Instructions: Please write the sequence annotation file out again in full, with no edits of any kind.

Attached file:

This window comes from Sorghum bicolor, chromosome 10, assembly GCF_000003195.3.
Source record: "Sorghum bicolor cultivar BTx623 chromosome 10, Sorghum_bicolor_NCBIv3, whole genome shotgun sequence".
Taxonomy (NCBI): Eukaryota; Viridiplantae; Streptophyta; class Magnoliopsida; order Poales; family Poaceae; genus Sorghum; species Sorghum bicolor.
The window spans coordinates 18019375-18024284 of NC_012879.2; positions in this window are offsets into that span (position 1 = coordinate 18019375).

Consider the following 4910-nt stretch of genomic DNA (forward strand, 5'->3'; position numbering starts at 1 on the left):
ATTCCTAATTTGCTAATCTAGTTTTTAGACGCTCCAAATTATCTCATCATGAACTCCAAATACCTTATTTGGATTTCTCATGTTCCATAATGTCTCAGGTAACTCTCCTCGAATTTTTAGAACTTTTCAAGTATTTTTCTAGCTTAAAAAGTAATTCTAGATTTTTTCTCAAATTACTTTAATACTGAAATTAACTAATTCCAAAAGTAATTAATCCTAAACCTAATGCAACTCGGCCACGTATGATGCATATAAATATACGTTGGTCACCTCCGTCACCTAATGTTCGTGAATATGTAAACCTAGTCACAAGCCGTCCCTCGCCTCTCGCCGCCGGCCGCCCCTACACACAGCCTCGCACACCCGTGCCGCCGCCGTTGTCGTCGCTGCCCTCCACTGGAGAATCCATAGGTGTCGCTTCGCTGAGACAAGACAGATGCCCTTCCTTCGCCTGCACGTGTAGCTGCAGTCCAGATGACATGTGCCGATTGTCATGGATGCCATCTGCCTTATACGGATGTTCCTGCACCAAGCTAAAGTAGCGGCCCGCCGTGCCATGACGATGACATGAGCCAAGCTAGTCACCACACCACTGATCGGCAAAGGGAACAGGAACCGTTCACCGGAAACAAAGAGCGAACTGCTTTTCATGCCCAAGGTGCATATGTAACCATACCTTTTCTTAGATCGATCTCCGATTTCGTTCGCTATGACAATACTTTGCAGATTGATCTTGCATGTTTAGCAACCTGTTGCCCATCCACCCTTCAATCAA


This window comes from Sorghum bicolor, chromosome 10, assembly GCF_000003195.3.
Source record: "Sorghum bicolor cultivar BTx623 chromosome 10, Sorghum_bicolor_NCBIv3, whole genome shotgun sequence".
Taxonomy (NCBI): Eukaryota; Viridiplantae; Streptophyta; class Magnoliopsida; order Poales; family Poaceae; genus Sorghum; species Sorghum bicolor.
The window spans coordinates 18019375-18024284 of NC_012879.2; positions in this window are offsets into that span (position 1 = coordinate 18019375).

Consider the following 4910-nt stretch of genomic DNA (forward strand, 5'->3'; position numbering starts at 1 on the left):
ATTCCTAATTTGCTAATCTAGTTTTTAGACGCTCCAAATTATCTCATCATGAACTCCAAATACCTTATTTGGATTTCTCATGTTCCATAATGTCTCAGGTAACTCTCCTCGAATTTTTAGAACTTTTCAAGTATTTTTCTAGCTTAAAAAGTAATTCTAGATTTTTTCTCAAATTACTTTAATACTGAAATTAACTAATTCCAAAAGTAATTAATCCTAAACCTAATGCAACTCGGCCACGTATGATGCATATAAATATACGTTGGTCACCTCCGTCACCTAATGTTCGTGAATATGTAAACCTAGTCACAAGCCGTCCCTCGCCTCTCGCCGCCGGCCGCCCCTACACACAGCCTCGCACACCCGTGCCGCCGCCGTTGTCGTCGCTGCCCTCCACTGGAGAATCCATAGGTGTCGCTTCGCTGAGACAAGACAGATGCCCTTCCTTCGCCTGCACGTGTAGCTGCAGTCCAGATGACATGTGCCGATTGTCATGGATGCCATCTGCCTTATACGGATGTTCCTGCACCAAGCTAAAGTAGCGGCCCGCCGTGCCATGACGATGACATGAGCCAAGCTAGTCACCACACCACTGATCGGCAAAGGGAACAGGAACCGTTCACCGGAAACAAAGAGCGAACTGCTTTTCATGCCCAAGGTGCATATGTAACCATACCTTTTCTTAGATCGATCTCCGATTTCGTTCGCTATGACAATACTTTGCAGATTGATCTTGCATGTTTAGCAACCTGTTGCCCATCCACCCTTCAATCAA